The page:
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Embed Algorithm

IP.com Disclosure Number: IPCOM000082061D
Original Publication Date: 1974-Sep-01
Included in the Prior Art Database: 2005-Feb-28
Document File: 3 page(s) / 17K

Publishing Venue

IBM

Related People

Roth, JP: AUTHOR

Abstract

The algorithm described herein is a technique for embedding a graph, i.e., a "regular" logic design into a cellular lattice, i.e., a LSI (large-scale integration) module. The algorithm is effectively a calculus for effecting an embedding, such that any short which is apt to occur in the embedded design is testable. The calculus, suitably termed cell, calculus, is an extension of the cubical calculus. It was disclosed in "On a Method for Wiring Solid Logic Cards", J. P. Roth, RA 50, July 5, 1973, pp. 54-72, published by the IBM Corporation.

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Embed Algorithm

The algorithm described herein is a technique for embedding a graph, i.e., a "regular" logic design into a cellular lattice, i.e., a LSI (large-scale integration) module. The algorithm is effectively a calculus for effecting an embedding, such that any short which is apt to occur in the embedded design is testable. The calculus, suitably termed cell, calculus, is an extension of the cubical calculus. It was disclosed in "On a Method for Wiring Solid Logic Cards", J. P. Roth, RA 50, July 5, 1973, pp. 54-72, published by the IBM Corporation.

In considering the "cell" calculus, let the position in an LSI module be conceived of as described by Cartesian coordinates in three dimensions. If two vertices of this LSI module are adjacent, they differ in exactly one coordinate. For example, an extreme vertex might have the coordinates 000. Then, the adjacent members 100, 010 and 001 would all be connectable to it, presumably by a path. It is assumed in the cell complex that, if two vertices are contained in the complex, then the path of the 1-cell connecting them also belongs to the complex.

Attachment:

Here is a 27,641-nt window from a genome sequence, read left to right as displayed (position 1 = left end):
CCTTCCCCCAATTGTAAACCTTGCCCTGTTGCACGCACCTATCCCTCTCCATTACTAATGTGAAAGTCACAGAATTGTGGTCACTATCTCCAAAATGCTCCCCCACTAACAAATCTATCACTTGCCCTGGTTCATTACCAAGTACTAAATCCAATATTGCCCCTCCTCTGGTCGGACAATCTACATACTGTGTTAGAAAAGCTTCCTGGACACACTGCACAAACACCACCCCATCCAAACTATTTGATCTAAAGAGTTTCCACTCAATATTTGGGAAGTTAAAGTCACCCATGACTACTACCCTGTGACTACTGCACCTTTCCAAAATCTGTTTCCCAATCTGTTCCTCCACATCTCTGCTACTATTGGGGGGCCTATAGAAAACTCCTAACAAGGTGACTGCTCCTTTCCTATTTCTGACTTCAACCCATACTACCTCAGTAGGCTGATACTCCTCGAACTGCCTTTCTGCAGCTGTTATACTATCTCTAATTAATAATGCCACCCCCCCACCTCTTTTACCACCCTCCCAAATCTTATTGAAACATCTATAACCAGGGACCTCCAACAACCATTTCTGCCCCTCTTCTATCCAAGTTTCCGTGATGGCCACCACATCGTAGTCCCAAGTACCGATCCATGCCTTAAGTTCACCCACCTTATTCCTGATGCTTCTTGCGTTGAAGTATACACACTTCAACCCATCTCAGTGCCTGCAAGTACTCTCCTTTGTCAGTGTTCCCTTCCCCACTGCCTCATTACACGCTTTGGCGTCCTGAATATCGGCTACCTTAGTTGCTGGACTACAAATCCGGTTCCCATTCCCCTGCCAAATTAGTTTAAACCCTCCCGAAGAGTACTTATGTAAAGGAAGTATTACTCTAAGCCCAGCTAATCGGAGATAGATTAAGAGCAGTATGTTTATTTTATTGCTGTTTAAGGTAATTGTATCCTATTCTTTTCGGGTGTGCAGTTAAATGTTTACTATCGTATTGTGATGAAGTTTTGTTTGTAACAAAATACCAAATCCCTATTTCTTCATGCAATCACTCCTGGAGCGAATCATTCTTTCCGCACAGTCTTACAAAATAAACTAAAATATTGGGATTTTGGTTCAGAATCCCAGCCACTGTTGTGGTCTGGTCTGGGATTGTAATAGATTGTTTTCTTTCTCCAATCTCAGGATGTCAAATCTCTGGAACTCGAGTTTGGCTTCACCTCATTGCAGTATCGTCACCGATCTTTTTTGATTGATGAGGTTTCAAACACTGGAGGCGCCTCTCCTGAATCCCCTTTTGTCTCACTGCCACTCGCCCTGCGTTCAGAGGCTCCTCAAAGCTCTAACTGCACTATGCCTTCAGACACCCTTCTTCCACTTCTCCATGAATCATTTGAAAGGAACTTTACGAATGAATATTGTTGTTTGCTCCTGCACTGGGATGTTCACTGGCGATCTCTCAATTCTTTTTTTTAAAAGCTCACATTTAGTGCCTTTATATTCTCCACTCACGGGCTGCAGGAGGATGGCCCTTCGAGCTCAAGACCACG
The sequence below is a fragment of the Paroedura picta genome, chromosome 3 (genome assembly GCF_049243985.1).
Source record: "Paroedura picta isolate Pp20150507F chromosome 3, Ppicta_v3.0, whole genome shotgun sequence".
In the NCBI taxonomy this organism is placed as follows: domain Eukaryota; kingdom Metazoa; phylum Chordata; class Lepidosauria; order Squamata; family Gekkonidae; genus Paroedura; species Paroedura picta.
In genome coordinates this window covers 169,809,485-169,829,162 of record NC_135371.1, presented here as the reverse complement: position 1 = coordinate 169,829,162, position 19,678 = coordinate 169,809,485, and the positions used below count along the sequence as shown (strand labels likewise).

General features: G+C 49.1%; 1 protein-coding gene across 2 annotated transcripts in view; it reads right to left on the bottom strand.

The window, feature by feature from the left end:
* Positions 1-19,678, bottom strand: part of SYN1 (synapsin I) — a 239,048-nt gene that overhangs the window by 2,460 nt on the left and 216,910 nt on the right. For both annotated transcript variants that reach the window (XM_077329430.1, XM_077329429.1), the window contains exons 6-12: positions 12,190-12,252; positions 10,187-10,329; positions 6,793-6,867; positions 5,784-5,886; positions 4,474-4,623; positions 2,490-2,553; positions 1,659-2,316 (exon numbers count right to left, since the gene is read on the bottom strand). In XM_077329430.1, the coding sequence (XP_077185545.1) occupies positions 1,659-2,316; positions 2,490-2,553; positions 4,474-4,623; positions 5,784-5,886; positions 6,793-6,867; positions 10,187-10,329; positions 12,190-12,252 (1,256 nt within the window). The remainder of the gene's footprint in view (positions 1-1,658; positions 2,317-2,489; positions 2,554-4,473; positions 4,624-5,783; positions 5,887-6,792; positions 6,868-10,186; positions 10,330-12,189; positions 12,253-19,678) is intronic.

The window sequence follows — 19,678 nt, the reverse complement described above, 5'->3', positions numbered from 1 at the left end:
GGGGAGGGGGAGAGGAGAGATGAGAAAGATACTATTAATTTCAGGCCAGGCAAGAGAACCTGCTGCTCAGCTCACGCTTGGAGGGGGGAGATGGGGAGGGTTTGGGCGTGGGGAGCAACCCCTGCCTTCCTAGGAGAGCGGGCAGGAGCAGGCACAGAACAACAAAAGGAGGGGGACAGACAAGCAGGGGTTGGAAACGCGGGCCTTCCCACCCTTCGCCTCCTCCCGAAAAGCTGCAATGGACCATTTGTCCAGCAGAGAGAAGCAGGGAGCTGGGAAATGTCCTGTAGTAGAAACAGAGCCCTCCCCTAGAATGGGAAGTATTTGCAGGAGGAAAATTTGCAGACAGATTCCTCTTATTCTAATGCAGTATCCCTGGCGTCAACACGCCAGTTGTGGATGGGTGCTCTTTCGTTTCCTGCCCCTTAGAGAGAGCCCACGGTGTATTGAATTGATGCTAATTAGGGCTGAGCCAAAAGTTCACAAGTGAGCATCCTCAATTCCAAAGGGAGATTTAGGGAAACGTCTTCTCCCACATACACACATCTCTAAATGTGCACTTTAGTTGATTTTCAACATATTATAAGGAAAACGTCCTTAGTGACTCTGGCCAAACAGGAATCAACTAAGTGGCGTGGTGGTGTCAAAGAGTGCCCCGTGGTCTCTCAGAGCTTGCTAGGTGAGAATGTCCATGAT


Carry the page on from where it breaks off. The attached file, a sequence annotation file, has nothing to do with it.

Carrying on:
In a similar manner, there may exist two cells such as a first which is a 1-cell [0, 0, 0,; 7, 0, 0], this particular cell would contain eight vertices from 000 to up to 700. It is assumed that the "space" being dealt with in terms of interconnection also contains the point 000, 107. Then these two 0-cells, as they are called, differ in exactly one coordinate and therefore define a 2-cell [0, 0, 0; 1, 0, 7].

In the situation of ordinates defined as [0, 0, 0; 7, 7, 8], this would signify that the space of all 0-cells vertices have coordinates whose values lie between 0 and 7 for the X coordinate; between 0 and 7 for the Y coordinate; and between 0 and 8 for the Z coordinate. Similarly, all 1-cells and 2-cells and 3-cells defined by this collection by means of accretion would also be included in this 3-cell.

There is utilized the term "complex of cells" which consists of an assemblage of cells having the characteristic that if it contains a given cell, it then contains all of its "faces". The "faces" of the cell are obtained by reducing the freedom in each of the coordinates, in any one of the coordinates, or all of the coordinates. Thus, a cell complex consists of a collection of cells having the property that, if it contains a given cell, then it contains all of its faces. The further requirement that is imposed is that, if the complex contains the vertices of a given cell, then it also contains the cell itself.

In the ensuing portion of the description of the algorithm, reference is made to "regular embedding". The term "embedding" derives from the classical problem in mathematics wherein given topological spaces X and Y, the problem is to decide whether or not there exists a topological mapping of X into Y. The problem, by analogy, arises in LSI design in the algorithm described herein. The term "regular" derives from its usage as desc...